Art in all media present at this year’s Lumina Festival of the Arts


Kristen Yun, Contributing Writer

Thousands will gather in celebration of the performing and visual arts beginning July 12-29 on UNCW’s campus. This year is round two for the Lumina Festival of the Arts and it is made up of performances in music, dance, poetry, film and theatre.

The first festival was held in 2017, and it came from the idea of livening up the campus during the summer. Opera Wilmington has been performing on campus during the summer for nearly five years, and their partnership with UNCW will continue with the festival. A Shakespeare production will take place in collaboration with Alchemical Theatre of Wilmington, and the festival will also have a concert series which will feature Rhiannon Giddens from the Grammy Award-winning group Carolina Chocolate Drops, which is a traditional African-American string band. The Lumina Festival will also have shorter hour-long concerts that will precede other events.

As for dance, former Pilobolus dancer Gaspard Louis is bringing his own company of dancers from Durham for the showcase. They are the featured act for half of the dance showcase, and the other half will be dancers chosen from local submissions.

“We had a real regional focus for this festival, so a lot of artists are people who we are collaborating within the community,” said Kristen Brogdon, Director of the Office of the Arts at UNCW. “We’ll also have some artists who have a North Carolina connection, but aren’t necessarily from here.”

Brogdon serves as producer and curator for the Lumina Festival; she is the one who selects all of the events and the acts that will be part of the festival, and she works with a team of colleagues to do so. As the producer, she makes sure there is a good flow to the schedule. “If people are coming in for the weekend, we want them to be able to see a nice wide variety of events,” she said. Being the producer also consists of making sure that everyone has a venue and a crew, marketing the event well and making sure the festival has the staff to support all of the events that will take place.

“We really started planning in earnest for this festival around October or November [of 2017],” said Brogdon. Some of the early stages of planning involve working with their partners while they get their plans together. For example, Opera Wilmington announced the opera that they are doing in January, and Alchemical Theatre had decided on the production of “Twelfth Night.” Once the festival planners knew what the “big anchor” productions were going to be for the Lumina Festival, they began to fill in the gaps with any other artistic content.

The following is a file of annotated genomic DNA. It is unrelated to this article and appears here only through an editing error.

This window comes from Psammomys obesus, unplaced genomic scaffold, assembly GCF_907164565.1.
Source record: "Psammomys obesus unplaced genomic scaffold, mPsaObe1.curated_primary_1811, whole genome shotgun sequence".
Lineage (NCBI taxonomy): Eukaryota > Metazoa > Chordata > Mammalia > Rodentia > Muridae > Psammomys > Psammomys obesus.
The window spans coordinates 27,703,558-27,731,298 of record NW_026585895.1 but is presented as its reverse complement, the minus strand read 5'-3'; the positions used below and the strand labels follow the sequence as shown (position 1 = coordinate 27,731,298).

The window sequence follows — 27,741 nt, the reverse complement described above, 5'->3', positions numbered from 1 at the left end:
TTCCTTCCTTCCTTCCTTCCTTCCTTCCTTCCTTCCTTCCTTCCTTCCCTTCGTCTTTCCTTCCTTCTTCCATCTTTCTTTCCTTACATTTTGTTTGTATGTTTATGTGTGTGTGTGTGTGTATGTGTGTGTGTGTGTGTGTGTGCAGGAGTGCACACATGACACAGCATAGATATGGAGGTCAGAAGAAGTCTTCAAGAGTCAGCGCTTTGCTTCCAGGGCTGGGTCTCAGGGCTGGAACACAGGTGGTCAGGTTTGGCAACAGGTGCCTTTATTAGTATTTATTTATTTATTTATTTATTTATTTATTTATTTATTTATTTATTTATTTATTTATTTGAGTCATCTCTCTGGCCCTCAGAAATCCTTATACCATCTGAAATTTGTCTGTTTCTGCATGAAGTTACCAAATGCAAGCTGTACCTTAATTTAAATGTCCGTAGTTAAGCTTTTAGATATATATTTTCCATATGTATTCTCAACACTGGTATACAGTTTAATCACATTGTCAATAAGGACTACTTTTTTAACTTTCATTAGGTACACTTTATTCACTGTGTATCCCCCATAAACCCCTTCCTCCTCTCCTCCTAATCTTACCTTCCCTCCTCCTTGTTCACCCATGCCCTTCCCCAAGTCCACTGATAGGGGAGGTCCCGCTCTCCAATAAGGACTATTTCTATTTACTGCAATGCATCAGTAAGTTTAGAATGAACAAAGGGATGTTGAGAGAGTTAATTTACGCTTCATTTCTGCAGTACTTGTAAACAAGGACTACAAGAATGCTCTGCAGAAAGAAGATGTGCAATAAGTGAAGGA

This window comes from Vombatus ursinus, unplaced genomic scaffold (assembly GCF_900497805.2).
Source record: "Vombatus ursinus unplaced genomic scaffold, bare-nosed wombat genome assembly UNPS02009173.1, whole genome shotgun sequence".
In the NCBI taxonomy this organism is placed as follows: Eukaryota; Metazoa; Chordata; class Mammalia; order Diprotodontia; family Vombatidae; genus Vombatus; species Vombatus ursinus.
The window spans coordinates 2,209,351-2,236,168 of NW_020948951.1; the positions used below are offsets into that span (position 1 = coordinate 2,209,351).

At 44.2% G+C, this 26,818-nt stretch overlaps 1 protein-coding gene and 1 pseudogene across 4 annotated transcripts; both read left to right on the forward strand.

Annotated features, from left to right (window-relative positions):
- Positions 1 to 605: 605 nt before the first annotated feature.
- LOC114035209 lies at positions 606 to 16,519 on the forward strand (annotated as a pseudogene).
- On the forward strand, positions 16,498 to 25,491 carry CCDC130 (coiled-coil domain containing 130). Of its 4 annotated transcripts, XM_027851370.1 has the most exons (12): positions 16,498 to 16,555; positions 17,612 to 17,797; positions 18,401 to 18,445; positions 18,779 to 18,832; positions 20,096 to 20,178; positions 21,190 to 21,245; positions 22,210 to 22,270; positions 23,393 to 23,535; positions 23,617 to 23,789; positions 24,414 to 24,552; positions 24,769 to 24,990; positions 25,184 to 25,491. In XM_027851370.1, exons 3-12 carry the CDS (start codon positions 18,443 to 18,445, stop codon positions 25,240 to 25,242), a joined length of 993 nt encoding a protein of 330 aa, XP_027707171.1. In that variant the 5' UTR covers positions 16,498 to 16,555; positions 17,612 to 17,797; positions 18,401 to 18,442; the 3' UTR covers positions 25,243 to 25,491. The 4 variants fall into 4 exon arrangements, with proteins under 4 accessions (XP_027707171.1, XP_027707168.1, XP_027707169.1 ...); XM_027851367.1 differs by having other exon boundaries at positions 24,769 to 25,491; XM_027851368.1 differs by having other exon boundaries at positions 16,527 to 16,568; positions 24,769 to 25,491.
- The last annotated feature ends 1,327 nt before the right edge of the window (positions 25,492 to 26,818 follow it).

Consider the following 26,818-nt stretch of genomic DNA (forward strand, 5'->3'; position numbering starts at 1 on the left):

An outdoor art festival called Hooked on Arts is a new component of the Lumina Festival of the Arts this year. This festival within a festival will take place in collaboration with UNCW’s College of Health and Human Services. The idea was brought to the table after last year’s festival. The goal was to host an outdoor festival that would have art vendors, food trucks, sidewalk chalk competitions and more things that give the festival a block-party feel. Along with local artists, local music instrument shops will be there as well. They’ll have violin and string instruments and wind instruments from their shops to enact a “musical petting zoo.” People will be able to try out different instruments and figure out what they might like to play. Hooked on Arts is a free event, and it will take place on the Kenan Lawn on the opening weekend of the festival, July 14-15.

The Lumina Festival of the Arts offers students and people in the community the opportunity to sample a wide variety of different arts in a short period of time. “We’re trying to create a lot of participation and experiences, so in addition to theater productions, they’re also going to have the art fair with the sidewalk chalk competition and a salsa party where people can come and learn how to dance and those kinds of things,” said Brogdon the festival’s many events.

Apart from the students, people who aren’t so familiar with UNCW’s campus will have a chance to visit during a beautiful time of the year and catch a glimpse of some of the best performing and visual arts that the region has to offer. “It’s a great way to get a fantastic sampling of the artists of the coastal south all in a 2 ½-week time span,” she said.

UNCW students get an added bonus. Because they pay cultural event fees when they’re here in the summer, they can show up an hour before any show (whenever the box office opens) and receive a free rush ticket. These are tickets that did not sell before that last hour. Brogdon suggests not doing this if they want to be guaranteed a ticket to an event; buying them in advance is only $5 for students. But if you’re willing to take the chance, a free opportunity is always possible.

Explore this year’s events and purchase tickets at